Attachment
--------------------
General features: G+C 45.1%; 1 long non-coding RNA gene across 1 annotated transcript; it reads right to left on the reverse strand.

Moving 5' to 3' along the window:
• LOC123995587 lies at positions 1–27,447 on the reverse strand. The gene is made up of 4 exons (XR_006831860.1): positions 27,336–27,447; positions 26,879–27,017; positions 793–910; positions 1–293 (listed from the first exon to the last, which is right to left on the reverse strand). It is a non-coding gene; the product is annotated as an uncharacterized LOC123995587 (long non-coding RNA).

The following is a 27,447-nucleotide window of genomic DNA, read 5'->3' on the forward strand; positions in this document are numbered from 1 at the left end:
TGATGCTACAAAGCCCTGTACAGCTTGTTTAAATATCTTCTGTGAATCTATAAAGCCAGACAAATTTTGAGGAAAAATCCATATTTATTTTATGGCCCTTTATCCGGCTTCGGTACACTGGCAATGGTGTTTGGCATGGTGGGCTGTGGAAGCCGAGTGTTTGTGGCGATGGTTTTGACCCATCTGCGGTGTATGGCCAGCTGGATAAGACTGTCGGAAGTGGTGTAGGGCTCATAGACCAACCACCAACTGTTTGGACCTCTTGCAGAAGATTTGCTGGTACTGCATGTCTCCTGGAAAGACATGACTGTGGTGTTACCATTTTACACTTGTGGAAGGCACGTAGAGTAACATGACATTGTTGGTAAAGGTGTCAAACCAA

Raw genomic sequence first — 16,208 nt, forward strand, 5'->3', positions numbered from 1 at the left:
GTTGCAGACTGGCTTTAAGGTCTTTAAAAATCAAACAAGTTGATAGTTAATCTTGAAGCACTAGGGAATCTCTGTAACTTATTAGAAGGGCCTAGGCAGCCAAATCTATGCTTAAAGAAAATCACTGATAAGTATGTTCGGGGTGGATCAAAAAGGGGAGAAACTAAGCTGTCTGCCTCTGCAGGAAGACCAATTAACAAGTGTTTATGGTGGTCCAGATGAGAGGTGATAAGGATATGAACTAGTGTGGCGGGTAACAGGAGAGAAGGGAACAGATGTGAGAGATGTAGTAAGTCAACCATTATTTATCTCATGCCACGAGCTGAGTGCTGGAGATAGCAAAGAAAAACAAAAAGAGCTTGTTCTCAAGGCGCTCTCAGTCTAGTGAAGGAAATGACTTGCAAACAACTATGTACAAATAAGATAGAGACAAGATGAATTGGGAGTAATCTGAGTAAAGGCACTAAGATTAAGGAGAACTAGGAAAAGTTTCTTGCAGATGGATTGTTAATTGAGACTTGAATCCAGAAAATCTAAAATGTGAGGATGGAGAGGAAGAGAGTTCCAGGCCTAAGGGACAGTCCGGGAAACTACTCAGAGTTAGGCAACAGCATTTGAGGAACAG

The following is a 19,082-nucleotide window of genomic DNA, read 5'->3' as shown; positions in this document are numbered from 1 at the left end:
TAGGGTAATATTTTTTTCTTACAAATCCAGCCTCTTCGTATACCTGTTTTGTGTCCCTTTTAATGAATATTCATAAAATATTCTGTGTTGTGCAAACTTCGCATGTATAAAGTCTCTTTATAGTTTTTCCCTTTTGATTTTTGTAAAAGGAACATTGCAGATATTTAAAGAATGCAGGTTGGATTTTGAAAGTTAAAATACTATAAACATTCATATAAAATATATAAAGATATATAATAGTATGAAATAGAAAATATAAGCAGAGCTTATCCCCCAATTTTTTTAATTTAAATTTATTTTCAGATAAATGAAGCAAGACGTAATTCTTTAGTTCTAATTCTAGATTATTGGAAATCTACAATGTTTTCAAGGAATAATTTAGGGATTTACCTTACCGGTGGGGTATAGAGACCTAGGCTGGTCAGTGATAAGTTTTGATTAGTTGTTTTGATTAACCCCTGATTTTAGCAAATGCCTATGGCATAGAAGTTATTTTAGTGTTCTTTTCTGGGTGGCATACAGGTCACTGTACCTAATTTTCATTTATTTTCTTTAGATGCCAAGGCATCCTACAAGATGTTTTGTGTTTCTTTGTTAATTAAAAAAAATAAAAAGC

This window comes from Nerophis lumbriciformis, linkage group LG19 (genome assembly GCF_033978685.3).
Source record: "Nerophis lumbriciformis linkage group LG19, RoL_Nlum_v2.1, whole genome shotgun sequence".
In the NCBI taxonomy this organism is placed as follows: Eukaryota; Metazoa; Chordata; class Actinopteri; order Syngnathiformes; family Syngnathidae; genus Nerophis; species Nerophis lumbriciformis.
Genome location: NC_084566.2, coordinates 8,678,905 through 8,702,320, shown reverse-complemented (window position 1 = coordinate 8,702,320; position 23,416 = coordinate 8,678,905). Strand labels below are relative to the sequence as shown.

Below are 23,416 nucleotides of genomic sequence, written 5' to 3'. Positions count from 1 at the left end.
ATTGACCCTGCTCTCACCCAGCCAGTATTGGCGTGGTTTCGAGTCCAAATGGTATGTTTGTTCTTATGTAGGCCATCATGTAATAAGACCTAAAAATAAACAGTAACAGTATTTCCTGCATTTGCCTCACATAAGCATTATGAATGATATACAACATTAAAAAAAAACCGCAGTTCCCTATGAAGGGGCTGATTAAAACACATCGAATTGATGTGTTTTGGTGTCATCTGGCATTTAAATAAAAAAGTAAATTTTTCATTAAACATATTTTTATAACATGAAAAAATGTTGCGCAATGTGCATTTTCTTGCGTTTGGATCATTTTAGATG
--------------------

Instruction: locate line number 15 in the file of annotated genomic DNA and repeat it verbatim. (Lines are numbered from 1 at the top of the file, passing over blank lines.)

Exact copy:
ATTGACCCTGCTCTCACCCAGCCAGTATTGGCGTGGTTTCGAGTCCAAATGGTATGTTTGTTCTTATGTAGGCCATCATGTAATAAGACCTAAAAATAAACAGTAACAGTATTTCCTGCATTTGCCTCACATAAGCATTATGAATGATATACAACATTAAAAAAAAACCGCAGTTCCCTATGAAGGGGCTGATTAAAACACATCGAATTGATGTGTTTTGGTGTCATCTGGCATTTAAATAAAAAAGTAAATTTTTCATTAAACATATTTTTATAACATGAAAAAATGTTGCGCAATGTGCATTTTCTTGCGTTTGGATCATTTTAGATG